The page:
Which one is appropiate?

I will submit my assignments by tonight

I will be submitting my assignments by tonight.

I want to express that before the end of the day, I will submit my assignments.

4 Answers 4


First off, with the preposition by, we would normally mention a specific time or point in time. I will submit my assignments by 10 tonight or by midnight tonight. Or you can say by the end of the day, because that also refers to a specific point in time. (By tonight does not really specify a point in time, unless there is a previously defined specific time that tonight refers to, such as a deadline that everyone knows about.)

As far as which construction to use, either one is fine. The first one has more of a promise meaning. The second one has a more matter of fact meaning. I explain the difference in detail here

  • I think, if one wants to emphasize that he will finish the process by this time, one can also say "I will have my assignments submitted by the end of day"
    – Alissa
    Commented Feb 10, 2016 at 14:58

I will submit my assignment by tonight.

I will be submitting my assignments by tonight.

Both the sentences express the future and are interchangeable, with a slight difference in meaning.

The first sentence formed with will + bare ininitive has the overtures of certainty, and intention and emphasizes the action. On the other hand, the second sentence formed with will be + present participle is merely a statement, which means that the assignments will be submitted in the normal course of events or a routine. It's therefore considered to be usual or not so promising as the first sentence.


In this case, "I will submit" is the correct usage.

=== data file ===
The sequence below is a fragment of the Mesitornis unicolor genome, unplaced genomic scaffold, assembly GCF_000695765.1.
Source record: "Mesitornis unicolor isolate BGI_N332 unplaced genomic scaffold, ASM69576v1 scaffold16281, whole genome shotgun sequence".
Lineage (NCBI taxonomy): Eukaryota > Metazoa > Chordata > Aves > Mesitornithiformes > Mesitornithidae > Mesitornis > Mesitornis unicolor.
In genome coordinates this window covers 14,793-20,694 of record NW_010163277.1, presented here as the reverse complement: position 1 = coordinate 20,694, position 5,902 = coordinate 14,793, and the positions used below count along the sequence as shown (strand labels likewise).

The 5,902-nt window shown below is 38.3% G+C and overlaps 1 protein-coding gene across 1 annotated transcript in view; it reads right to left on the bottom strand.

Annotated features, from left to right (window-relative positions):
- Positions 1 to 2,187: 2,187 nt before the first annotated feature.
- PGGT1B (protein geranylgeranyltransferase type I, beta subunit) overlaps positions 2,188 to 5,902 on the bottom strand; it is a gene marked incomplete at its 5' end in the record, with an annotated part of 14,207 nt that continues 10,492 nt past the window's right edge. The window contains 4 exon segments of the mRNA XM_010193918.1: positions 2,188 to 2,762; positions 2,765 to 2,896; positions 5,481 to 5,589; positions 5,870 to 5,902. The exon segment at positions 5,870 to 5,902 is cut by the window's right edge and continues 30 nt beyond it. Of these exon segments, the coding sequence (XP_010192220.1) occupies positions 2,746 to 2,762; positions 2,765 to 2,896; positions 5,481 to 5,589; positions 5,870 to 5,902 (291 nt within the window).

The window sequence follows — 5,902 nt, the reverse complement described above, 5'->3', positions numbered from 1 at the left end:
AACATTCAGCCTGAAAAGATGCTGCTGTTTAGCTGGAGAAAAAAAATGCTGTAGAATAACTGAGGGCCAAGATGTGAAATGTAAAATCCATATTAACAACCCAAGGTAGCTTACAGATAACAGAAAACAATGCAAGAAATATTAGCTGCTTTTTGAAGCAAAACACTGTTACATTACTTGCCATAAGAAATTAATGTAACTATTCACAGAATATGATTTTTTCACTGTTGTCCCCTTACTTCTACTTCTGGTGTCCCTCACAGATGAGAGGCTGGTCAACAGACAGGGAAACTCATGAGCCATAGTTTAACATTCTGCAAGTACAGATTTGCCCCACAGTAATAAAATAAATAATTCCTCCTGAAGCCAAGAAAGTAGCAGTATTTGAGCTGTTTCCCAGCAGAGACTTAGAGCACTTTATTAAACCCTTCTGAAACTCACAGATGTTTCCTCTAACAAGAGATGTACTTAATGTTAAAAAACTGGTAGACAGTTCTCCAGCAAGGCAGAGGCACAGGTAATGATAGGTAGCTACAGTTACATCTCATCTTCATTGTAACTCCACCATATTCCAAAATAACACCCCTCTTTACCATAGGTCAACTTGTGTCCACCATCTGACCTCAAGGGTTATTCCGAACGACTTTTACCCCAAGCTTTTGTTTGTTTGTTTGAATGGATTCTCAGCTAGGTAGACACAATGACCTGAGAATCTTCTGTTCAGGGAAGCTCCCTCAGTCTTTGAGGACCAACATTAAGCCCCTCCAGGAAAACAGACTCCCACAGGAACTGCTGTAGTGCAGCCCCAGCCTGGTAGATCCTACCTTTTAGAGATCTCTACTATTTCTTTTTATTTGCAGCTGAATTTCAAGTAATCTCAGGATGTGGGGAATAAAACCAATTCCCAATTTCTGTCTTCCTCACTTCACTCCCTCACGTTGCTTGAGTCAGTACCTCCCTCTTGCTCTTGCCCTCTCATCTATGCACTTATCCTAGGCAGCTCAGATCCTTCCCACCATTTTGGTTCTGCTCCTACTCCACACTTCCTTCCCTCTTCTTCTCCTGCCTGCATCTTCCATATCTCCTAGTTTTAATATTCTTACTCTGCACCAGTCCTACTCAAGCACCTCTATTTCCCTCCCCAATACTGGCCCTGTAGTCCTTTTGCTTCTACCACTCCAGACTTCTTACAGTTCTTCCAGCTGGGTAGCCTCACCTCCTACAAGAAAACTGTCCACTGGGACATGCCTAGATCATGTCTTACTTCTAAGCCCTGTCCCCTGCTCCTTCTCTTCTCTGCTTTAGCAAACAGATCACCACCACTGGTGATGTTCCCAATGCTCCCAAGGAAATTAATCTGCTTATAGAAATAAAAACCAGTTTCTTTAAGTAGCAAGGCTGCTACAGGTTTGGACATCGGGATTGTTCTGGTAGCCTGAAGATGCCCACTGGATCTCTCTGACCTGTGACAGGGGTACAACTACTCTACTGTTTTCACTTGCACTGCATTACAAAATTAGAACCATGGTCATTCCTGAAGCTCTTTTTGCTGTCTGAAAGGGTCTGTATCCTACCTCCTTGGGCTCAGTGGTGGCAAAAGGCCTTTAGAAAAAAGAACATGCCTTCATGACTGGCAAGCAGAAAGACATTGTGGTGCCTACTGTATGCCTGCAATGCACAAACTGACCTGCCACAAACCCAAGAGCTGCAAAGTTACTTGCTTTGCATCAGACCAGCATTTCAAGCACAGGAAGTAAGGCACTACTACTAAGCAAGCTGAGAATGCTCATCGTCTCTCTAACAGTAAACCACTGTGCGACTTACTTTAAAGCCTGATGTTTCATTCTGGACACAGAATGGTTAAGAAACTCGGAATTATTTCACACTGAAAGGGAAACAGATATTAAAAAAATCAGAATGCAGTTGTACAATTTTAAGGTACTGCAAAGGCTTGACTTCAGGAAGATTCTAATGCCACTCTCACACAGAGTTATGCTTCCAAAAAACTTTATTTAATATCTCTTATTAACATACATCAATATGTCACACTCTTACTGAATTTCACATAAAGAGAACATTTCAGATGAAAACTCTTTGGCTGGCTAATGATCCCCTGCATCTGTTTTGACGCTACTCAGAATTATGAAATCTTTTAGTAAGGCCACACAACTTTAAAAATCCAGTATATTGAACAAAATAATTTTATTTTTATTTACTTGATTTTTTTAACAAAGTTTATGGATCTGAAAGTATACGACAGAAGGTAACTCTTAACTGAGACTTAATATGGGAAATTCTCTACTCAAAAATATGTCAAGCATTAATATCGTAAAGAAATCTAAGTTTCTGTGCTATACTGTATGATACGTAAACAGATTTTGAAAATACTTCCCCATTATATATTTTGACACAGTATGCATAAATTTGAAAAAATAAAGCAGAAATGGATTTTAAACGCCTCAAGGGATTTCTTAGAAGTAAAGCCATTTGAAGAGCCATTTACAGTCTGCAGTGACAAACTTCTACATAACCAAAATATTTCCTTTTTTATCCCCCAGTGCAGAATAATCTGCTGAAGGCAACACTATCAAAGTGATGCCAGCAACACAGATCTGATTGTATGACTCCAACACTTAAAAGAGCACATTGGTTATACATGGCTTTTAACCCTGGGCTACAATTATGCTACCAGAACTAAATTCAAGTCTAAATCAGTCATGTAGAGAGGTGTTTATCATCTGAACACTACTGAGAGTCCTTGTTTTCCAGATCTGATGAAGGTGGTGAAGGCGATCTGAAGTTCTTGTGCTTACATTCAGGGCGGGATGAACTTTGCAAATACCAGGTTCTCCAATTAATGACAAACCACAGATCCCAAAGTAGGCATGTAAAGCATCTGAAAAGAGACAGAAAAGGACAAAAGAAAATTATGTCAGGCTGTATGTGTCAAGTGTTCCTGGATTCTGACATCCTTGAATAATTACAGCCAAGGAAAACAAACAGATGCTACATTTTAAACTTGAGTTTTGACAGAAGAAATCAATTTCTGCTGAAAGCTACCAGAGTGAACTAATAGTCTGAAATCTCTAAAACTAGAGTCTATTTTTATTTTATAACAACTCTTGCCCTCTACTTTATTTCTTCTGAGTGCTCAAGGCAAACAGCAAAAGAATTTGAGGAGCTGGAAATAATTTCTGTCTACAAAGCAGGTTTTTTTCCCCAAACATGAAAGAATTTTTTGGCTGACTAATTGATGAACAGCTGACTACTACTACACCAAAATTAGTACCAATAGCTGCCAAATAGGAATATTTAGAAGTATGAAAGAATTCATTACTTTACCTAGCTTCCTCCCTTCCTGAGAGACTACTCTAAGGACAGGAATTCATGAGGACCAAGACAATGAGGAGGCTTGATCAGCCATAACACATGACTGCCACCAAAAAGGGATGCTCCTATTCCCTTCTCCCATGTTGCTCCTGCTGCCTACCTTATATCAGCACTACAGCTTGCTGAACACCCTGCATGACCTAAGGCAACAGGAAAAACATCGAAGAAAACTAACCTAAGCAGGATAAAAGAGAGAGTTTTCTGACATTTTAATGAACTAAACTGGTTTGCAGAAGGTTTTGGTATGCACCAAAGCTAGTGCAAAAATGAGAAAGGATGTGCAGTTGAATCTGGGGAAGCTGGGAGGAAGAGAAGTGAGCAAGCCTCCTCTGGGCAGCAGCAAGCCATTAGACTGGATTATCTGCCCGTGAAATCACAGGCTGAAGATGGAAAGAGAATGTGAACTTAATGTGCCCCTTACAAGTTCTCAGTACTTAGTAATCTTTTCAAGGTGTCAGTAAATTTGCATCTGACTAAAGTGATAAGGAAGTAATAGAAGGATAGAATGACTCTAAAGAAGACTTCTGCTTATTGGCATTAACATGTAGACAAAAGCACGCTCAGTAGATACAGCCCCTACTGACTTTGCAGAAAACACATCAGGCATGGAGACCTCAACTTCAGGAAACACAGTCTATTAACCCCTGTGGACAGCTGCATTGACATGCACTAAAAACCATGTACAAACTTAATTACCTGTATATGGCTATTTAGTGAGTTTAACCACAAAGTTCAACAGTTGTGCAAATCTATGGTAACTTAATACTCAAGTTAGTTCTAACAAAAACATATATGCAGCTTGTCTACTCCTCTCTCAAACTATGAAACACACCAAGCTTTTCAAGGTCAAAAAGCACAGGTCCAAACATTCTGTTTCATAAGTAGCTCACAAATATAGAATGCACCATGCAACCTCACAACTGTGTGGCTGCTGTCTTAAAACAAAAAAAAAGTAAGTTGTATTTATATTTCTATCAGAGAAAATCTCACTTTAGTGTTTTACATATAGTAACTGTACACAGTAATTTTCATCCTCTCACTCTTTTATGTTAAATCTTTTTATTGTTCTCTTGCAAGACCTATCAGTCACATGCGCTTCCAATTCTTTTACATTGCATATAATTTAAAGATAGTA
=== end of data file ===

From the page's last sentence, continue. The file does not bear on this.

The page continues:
"I will submit" focuses on the fact that there will be an event, where you submit the assignment. The listener can reasonably assume it will be swift.

"I will be submitting" focuses on the act of you engaging in submission. There will be a submission, but it concentrates on the time period where the submission is occurring, rather than the fact that it happens. I would use the phrasing "I will be submitting my assignments by tonight" if the listener knows I intend to submit my assignment in the form of an interpretive dance in the cafeteria drawn out over 3 acts, and I will be intentionally disrupting normal class to do so.

This is more obvious in other verbs. "I will pray for you" may be as little as "I'll pray for you once, but then I'm going about the rest of my business." "I will be praying for you implies a longer duration and many prayers. (though some people will say "I will pray for you" and pray many times over a long duration. Welcome to English. We're not as consistent as we'd like.)


1 will submit

2 will be submitting

In my view , the formula 2 here is not used for stressing the progressive aspect but simply to give the idea "will submit" more weight, simply because the formula "will be submitting" is longer. Whether this emphasis of the submitting act is appropriate or not is another question. I have the feeling "will be submitting" sounds a bit like a cheap rhetoric effect.

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